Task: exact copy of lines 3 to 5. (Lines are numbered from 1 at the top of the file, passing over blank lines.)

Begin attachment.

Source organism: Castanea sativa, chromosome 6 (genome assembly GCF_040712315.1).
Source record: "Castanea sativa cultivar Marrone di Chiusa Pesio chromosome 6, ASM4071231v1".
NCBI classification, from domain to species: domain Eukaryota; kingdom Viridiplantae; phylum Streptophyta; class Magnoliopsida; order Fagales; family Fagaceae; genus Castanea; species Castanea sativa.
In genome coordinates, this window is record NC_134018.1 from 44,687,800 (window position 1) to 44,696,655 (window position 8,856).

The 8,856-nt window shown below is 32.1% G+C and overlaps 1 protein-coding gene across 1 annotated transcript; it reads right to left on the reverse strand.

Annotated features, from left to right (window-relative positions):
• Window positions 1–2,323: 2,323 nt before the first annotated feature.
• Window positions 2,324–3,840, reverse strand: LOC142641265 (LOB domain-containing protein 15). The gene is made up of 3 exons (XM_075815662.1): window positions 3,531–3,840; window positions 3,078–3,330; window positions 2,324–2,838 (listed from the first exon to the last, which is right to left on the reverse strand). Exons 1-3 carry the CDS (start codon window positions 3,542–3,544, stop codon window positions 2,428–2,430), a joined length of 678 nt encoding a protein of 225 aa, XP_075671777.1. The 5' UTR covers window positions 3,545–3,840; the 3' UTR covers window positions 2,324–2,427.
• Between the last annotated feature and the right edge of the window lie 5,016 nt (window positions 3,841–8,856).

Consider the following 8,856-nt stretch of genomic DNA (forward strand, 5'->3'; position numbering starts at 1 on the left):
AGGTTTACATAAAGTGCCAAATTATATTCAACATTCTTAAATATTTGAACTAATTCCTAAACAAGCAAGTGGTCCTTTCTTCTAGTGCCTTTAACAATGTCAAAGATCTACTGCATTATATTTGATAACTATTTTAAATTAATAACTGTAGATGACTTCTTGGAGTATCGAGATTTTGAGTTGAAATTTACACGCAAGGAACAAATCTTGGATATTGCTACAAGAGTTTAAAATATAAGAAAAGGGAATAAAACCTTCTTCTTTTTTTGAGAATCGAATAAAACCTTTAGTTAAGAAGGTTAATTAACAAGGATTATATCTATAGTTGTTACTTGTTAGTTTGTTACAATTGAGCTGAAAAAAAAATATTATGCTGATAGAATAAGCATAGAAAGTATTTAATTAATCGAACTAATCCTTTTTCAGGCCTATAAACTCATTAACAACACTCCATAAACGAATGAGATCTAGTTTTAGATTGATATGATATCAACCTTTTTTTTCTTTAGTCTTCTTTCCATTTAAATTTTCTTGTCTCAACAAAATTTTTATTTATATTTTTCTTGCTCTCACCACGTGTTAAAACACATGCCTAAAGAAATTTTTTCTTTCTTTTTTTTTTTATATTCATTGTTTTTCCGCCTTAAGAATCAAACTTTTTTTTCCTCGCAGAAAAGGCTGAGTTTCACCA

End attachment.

NCBI classification, from domain to species: domain Eukaryota; kingdom Viridiplantae; phylum Streptophyta; class Magnoliopsida; order Fagales; family Fagaceae; genus Castanea; species Castanea sativa.
In genome coordinates, this window is record NC_134018.1 from 44,687,800 (window position 1) to 44,696,655 (window position 8,856).

The 8,856-nt window shown below is 32.1% G+C and overlaps 1 protein-coding gene across 1 annotated transcript; it reads right to left on the reverse strand.